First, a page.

His highest score in first-class cricket was 338 for Surrey against Oxford University at The Oval in 1888. In 1887, however, he did something even more remarkable than this, making two scores of over 200 in successive matches - 247 for Surrey against Lancashire at Manchester, and 244 (not out) for Surrey against Cambridge University at The Oval. After 1888 his play fell off to some extent, but he recovered his form, and in 1892 he was again one of the most successful of batsmen. He remained one of Surrey's chief run-getters for some time longer, but his powers gradually declined, and in 1897, as I have already stated, he dropped out of the eleven. Of his doings for Surrey during his long career it would be an easy matter to write a column. As a match-winner, the county never had a better batsman. He was a wonderfully punishing player, with tremendous power in his off-drive.
More forward in style than most of the great batsmen of the present time, he was seen at his best on true, lively wickets, but he came off under all conditions of ground and weather. Among many fine innings that he played, I recall in particular one on a frightfully rough wicket at Derby, when the ball was getting up shoulder high. In his young days Mr. Read could be described as an orthodox player, depending as he did on his driving and the perfect straightness of his bat; but as time went on he developed a great fondness for pulling. He carried the pull to a higher pitch than anyone else in his day, but from being a good servant the stroke became, to some extent, his master, and impaired his batting. That, at least, was the opinion of Mr. Shuter, than whom he had no warmer admirer.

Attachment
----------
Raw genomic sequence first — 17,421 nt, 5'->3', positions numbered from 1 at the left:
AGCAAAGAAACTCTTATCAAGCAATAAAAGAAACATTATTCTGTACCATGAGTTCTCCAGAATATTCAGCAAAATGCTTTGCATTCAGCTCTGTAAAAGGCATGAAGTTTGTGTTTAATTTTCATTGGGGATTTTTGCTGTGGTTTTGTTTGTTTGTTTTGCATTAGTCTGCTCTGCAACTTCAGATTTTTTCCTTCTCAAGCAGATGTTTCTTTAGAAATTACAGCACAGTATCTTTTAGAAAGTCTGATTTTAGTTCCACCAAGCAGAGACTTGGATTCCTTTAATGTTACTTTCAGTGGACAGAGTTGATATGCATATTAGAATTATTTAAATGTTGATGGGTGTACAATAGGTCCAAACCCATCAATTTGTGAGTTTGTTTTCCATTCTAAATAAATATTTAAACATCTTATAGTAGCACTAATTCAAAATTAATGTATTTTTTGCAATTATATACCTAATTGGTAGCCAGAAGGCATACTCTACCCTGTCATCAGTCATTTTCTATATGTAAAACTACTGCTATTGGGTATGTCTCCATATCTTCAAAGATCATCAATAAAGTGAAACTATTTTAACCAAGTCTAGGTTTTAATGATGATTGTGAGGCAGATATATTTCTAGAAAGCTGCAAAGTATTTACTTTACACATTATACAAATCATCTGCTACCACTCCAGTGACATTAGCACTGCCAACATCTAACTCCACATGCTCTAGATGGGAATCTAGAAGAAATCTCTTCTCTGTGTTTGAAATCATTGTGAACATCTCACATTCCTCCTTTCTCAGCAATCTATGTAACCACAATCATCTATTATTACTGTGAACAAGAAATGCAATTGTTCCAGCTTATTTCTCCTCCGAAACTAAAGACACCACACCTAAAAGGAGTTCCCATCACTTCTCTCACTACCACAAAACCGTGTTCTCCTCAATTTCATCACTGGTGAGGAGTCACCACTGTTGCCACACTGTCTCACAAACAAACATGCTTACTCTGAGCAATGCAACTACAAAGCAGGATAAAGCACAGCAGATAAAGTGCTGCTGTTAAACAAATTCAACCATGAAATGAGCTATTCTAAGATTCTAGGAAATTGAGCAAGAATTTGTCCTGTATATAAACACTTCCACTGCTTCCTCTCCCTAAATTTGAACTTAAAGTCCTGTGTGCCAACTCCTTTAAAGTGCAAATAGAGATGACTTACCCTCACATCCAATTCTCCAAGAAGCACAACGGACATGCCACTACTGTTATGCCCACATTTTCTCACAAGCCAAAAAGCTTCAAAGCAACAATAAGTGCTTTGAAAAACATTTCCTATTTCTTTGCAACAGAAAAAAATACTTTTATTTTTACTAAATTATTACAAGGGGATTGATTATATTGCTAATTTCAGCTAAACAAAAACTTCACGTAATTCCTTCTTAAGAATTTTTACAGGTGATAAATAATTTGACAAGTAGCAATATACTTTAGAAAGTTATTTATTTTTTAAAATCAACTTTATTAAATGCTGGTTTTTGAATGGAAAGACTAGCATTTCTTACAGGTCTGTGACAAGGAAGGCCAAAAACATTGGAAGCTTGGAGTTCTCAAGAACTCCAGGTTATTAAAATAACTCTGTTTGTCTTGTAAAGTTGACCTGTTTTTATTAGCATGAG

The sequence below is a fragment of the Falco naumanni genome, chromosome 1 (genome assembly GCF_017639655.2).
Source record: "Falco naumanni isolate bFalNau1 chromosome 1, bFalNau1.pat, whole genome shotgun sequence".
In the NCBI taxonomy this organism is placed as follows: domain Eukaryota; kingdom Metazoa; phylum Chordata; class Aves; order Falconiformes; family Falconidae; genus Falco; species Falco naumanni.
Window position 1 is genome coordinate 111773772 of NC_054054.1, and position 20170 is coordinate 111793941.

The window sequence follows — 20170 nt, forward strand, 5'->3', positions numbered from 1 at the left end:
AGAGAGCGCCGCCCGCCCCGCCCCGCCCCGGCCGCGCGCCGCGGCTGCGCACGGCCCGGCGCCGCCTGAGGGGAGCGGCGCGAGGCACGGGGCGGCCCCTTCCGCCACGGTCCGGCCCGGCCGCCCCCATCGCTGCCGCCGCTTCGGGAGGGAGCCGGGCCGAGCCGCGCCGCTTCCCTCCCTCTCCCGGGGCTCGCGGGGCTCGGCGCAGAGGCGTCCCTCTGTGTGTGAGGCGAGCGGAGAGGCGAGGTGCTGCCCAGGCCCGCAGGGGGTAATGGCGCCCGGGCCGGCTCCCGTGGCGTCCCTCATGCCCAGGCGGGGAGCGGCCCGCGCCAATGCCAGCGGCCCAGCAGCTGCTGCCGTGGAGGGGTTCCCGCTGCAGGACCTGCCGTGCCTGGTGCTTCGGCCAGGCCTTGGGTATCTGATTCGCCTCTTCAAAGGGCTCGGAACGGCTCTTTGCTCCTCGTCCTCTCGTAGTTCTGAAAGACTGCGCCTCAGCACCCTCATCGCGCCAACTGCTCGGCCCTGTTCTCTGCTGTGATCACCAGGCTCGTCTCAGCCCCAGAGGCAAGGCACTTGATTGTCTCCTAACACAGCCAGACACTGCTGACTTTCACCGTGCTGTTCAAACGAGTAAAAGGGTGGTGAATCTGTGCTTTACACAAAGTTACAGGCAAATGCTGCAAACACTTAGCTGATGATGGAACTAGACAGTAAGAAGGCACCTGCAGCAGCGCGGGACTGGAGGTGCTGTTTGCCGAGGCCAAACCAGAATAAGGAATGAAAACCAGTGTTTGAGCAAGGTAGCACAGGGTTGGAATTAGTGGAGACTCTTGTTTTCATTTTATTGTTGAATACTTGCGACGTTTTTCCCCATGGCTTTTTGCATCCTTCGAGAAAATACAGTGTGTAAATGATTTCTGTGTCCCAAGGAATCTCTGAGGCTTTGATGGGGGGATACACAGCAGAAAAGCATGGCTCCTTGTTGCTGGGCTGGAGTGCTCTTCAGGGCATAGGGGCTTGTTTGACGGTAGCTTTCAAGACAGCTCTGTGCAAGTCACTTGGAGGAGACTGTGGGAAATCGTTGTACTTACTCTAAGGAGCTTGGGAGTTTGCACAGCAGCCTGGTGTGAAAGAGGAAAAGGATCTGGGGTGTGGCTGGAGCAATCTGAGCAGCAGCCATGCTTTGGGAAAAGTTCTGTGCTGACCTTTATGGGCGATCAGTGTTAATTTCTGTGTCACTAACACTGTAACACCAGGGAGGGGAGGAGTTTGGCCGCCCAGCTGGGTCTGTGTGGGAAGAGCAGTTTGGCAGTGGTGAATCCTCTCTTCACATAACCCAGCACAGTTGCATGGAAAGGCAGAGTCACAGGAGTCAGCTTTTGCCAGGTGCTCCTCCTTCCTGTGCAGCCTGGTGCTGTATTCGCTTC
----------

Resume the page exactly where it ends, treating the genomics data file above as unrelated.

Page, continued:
Mr. Read played regularly in the England and Australia matches in this country, from 1884 to 1893, only missing, if I remember rightly, two matches during that period. Next to his 117 in 1884 his best score in the series of games was 94 at The Oval in 1886. He finished up well, making 52 at The Oval match of 1893. In Gentlemen v. Players matches he was not so conspicuously successful as some other batsmen of his class, but he made 159 at The Oval in 1885, and had an average of 28 in forty-one innings. He went twice to Australia, first with the eleven captained by the Hon. Ivo Bligh (now Lord Darnley) in the winter of 1882-83, and afterwards with the late Mr. G. F. Vernon's team, 1887-88. In the latter tour he was easily first in batting in the eleven-a-side matches, scoring 592 runs, with an average of 65, but he did not play consistently, owing his position entirely to three long innings. Mr. Read was pre-eminently a batsman, but he bowled lobs at times with no small amount of success, and was a very good, safe field at point. He had for the last two years acted as coach to the young players at The Oval.